He should've gotten off-world then and been making a relay jump when they kicked his door down, but he didn't. Pride was Ahmedov's greatest sin and led him down the path to the other six. He had spotted the crude overwatch the first morning they set up, whilst stretching naked at his window and scratching his balls for their benefit. He waited outside as the operation reached its zenith, listening at the door for the perfect moment of entry. He liked to think - although he could never know for sure - that he kicked in their door at the same moment the team across the way busted in his own. The rest was all so many broken limbs and pathetic pleas.
He ran having heard the shuttle and knowing another burst of biotics so soon would have left him exhausted. He embraced the cold air at first as a reminder of who he was and where he came from until every hulking breath began to kill and there were tears in his eyes from the wind. He needed to get to the western outskirts and the amongst the small forest that hugged the edge of the buildings as a reminder of what the planet used to be. More importantly the snow-laden, pine like sentries would render the shuttle useless and force the remaining Cerberus men to split up on foot to find him.
"No sign," the shuttle pilot said dejectedly, "He ain't in or around the building as far as I can tell." He should've been long gone but stayed to fuck with us.
"Any visitors leave the vicinity?"
"Not since the contact, he'll be on foot."
Dobart had left the remaining two to carry the body out from the room and take statements from the two female companions when they came out of their drug-induced stupor. He met up with the two sentries in the corridor, bounded down the stairs, feet slapping on the bleak concrete and burst out into the cold air with no clue of what to do next. The cold became their ally, knowing that few would venture out in such conditions and snow fell through spotlights, vanishing into the thin white blanket. "Get up high," he said to the pilot, "Look for any heat signatures within running distance. Out of the ordinary."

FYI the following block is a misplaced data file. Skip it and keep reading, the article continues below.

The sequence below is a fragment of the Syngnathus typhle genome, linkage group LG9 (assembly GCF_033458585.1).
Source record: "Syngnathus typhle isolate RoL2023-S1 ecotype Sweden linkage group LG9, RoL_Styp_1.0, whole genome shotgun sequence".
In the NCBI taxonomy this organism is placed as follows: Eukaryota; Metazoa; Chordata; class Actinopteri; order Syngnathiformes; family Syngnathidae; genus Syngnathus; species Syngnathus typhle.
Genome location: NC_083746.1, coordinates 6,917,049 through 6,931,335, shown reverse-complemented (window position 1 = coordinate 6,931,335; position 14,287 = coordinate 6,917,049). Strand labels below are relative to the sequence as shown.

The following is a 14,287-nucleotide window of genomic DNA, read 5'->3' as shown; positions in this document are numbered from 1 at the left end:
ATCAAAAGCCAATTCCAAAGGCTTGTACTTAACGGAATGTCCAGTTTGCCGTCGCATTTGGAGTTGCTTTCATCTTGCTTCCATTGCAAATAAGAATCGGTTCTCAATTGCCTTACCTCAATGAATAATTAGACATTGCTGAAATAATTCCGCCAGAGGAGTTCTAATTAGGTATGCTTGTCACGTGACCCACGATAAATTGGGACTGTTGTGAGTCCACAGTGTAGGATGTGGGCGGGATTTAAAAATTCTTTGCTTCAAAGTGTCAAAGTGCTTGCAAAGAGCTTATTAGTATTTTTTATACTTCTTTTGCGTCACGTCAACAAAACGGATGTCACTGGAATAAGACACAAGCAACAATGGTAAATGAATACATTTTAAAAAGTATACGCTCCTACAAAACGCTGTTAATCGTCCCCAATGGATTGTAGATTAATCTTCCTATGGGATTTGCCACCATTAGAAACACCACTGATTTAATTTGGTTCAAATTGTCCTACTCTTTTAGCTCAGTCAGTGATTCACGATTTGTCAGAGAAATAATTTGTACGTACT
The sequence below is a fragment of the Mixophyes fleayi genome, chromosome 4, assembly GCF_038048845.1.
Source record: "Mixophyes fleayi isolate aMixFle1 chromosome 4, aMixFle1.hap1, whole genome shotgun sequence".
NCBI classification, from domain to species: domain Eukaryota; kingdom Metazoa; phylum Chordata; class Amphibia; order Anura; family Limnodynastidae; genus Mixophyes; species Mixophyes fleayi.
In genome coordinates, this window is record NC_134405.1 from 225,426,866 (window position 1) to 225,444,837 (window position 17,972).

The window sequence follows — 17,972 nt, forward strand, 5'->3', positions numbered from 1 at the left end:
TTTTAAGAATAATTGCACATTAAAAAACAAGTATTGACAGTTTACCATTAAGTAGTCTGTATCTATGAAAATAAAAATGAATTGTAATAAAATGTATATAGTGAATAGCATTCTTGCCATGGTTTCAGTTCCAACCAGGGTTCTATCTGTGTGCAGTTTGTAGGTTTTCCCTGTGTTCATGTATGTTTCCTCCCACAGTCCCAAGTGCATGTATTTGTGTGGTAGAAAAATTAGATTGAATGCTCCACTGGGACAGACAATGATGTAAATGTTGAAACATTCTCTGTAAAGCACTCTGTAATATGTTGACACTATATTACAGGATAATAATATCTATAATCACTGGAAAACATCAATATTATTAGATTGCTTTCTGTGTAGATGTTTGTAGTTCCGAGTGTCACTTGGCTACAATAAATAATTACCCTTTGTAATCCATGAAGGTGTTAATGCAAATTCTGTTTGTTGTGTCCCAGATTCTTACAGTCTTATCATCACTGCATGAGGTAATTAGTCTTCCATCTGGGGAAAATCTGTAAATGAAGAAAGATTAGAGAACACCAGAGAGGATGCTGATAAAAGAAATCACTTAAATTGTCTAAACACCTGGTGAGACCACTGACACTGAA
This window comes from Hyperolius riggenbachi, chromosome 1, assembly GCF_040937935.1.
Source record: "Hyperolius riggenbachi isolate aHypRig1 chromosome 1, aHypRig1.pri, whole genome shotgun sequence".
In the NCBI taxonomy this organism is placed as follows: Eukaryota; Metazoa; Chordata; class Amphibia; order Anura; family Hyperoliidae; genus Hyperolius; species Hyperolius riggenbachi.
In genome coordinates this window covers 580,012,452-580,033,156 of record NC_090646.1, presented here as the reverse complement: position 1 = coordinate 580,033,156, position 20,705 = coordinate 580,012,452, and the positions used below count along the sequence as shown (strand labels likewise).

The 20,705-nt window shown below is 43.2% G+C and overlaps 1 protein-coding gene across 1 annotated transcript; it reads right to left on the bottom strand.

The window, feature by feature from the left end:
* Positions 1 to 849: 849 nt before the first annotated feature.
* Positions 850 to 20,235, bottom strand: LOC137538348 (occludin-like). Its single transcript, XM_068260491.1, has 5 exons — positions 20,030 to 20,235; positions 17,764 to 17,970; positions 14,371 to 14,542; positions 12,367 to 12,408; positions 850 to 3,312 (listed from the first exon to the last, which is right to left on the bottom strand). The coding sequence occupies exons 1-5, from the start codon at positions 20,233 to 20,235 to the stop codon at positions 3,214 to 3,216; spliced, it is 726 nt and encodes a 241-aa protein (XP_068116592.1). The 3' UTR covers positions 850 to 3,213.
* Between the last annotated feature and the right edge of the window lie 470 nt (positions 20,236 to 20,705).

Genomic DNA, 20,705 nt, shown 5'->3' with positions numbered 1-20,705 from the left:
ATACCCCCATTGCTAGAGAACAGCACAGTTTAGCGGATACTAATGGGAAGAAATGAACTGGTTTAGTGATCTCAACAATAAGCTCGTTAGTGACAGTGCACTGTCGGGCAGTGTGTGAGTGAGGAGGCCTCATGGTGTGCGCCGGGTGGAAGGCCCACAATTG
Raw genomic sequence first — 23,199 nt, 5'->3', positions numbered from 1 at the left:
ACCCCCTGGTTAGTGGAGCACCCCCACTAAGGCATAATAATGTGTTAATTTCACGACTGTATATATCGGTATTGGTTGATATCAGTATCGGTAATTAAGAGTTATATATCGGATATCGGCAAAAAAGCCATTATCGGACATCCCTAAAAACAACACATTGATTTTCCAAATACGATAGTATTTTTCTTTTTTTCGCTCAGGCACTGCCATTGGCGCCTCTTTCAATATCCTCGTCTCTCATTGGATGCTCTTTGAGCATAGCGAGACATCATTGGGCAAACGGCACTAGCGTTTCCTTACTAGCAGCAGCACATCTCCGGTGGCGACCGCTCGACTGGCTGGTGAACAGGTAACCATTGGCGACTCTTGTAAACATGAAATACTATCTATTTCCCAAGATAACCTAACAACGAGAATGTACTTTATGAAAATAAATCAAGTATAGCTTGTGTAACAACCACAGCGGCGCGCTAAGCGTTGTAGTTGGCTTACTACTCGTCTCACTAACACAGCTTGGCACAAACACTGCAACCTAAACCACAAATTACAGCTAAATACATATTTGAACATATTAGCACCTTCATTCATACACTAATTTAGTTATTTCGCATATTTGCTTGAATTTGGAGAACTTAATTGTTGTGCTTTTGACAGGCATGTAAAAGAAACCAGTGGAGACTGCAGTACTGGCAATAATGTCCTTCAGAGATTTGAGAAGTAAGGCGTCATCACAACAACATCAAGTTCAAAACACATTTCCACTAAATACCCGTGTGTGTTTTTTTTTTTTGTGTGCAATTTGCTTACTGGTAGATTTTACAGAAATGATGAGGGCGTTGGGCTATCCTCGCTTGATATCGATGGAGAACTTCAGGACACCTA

They waited outside, the six of them twitching and jogging on the spot, for word from the eyes in the sky. Every second they waited was a second the target put more distance between them but any time spent chasing in the wrong direction was wasted entirely. Dobart was thankful for the Cerberus helmets that hid accusing eyes, in them he had already caused the deaths of three.
"West," the pilot crackled, "He's just entered some woods about half a click away."
"You'll drop us off outside the treeline." Dobart knew the shuttle was useless for insertion amongst the timber and the target would too. Though the vehicle could still be used to hinder his movements with its side mounted gun if one was left aboard to man it. "Don't kill him," Dobart ordered as he was dropped off at the tree line, "Keep him turning, double him back if you can." He led the remaining four in amongst the wooden pillars, following the still fresh tracks until the pilot could force a change in the target's direction. Their armour and respirators would give them the edge in the chase but luck could still turn things one way or the other.
Ahmedov stopped as the shuttle screamed passed him overhead, he bent double with hands on his knees and heaved clouds of condensing breath into the air. The cold stung the extremities, fingers and toes burned with the frost and begged for respite. The pistol in one hand sapped ever more warmth from him into the conductive metal. He was blinded momentarily as the shuttle spun perpendicular to him and shone down a spotlight that lit up the snow on the ground and picked it out of the air like suspended diamonds. Ignoring it, he pressed on and left the glare for only a second before thrown back into its gaze as his movements were matched. Casting a shadow across his eyes with an arm was almost as worthless as those made by the high, thin branches and he couldn't effectively plan his route across the uneven ground.
The shuttle's nose faced right, to the north and Ahmedov took a sharp left knowing it would have to move in reverse to keep the light on him. His long shadow slipped quickly once more over the pin-cushion blanket. They would be in the woods behind him by now, he knew that much and they would know he was now headed south. He had to move fast. Losing them was not an option and nor would Ahmedov have been interested had it been one. The more space he put between himself and his pursuers the more chance they would split up to end it. One on one the odds were firmly in his favour, time and the elements were not. There was an undeniable rush from the situation, his heart pumped hard at the turning of the same old tables.